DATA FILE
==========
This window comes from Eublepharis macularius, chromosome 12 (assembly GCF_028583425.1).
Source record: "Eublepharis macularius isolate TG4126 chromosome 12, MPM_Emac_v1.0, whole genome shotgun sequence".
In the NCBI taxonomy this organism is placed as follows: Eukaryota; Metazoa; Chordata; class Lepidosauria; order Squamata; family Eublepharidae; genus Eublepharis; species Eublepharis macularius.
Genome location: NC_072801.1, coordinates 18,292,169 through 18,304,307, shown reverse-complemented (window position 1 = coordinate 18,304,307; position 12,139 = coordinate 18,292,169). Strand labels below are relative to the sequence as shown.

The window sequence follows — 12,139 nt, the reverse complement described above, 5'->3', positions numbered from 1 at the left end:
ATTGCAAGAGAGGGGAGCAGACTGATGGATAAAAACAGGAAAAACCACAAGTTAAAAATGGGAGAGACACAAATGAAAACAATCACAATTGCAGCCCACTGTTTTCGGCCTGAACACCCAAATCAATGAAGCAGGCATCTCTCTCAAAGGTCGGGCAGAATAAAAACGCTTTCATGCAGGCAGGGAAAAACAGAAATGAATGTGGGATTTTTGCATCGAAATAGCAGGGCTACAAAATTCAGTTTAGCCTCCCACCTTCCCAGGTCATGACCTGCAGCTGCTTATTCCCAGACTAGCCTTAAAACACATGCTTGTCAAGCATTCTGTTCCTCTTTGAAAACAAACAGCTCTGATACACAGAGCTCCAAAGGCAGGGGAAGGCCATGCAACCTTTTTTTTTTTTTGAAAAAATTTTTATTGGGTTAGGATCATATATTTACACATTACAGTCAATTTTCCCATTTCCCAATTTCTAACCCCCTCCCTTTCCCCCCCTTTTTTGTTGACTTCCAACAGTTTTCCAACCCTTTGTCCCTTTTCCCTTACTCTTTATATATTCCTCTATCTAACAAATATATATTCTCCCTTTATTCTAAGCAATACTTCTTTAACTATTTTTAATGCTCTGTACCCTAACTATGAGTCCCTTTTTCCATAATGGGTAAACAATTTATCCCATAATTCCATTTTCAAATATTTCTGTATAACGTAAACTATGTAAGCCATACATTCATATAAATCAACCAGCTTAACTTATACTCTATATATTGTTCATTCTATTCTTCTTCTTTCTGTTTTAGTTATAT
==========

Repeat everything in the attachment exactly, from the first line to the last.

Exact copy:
This window comes from Eublepharis macularius, chromosome 12 (assembly GCF_028583425.1).
Source record: "Eublepharis macularius isolate TG4126 chromosome 12, MPM_Emac_v1.0, whole genome shotgun sequence".
In the NCBI taxonomy this organism is placed as follows: Eukaryota; Metazoa; Chordata; class Lepidosauria; order Squamata; family Eublepharidae; genus Eublepharis; species Eublepharis macularius.
Genome location: NC_072801.1, coordinates 18,292,169 through 18,304,307, shown reverse-complemented (window position 1 = coordinate 18,304,307; position 12,139 = coordinate 18,292,169). Strand labels below are relative to the sequence as shown.

The window sequence follows — 12,139 nt, the reverse complement described above, 5'->3', positions numbered from 1 at the left end:
ATTGCAAGAGAGGGGAGCAGACTGATGGATAAAAACAGGAAAAACCACAAGTTAAAAATGGGAGAGACACAAATGAAAACAATCACAATTGCAGCCCACTGTTTTCGGCCTGAACACCCAAATCAATGAAGCAGGCATCTCTCTCAAAGGTCGGGCAGAATAAAAACGCTTTCATGCAGGCAGGGAAAAACAGAAATGAATGTGGGATTTTTGCATCGAAATAGCAGGGCTACAAAATTCAGTTTAGCCTCCCACCTTCCCAGGTCATGACCTGCAGCTGCTTATTCCCAGACTAGCCTTAAAACACATGCTTGTCAAGCATTCTGTTCCTCTTTGAAAACAAACAGCTCTGATACACAGAGCTCCAAAGGCAGGGGAAGGCCATGCAACCTTTTTTTTTTTTTGAAAAAATTTTTATTGGGTTAGGATCATATATTTACACATTACAGTCAATTTTCCCATTTCCCAATTTCTAACCCCCTCCCTTTCCCCCCCTTTTTTGTTGACTTCCAACAGTTTTCCAACCCTTTGTCCCTTTTCCCTTACTCTTTATATATTCCTCTATCTAACAAATATATATTCTCCCTTTATTCTAAGCAATACTTCTTTAACTATTTTTAATGCTCTGTACCCTAACTATGAGTCCCTTTTTCCATAATGGGTAAACAATTTATCCCATAATTCCATTTTCAAATATTTCTGTATAACGTAAACTATGTAAGCCATACATTCATATAAATCAACCAGCTTAACTTATACTCTATATATTGTTCATTCTATTCTTCTTCTTTCTGTTTTAGTTATAT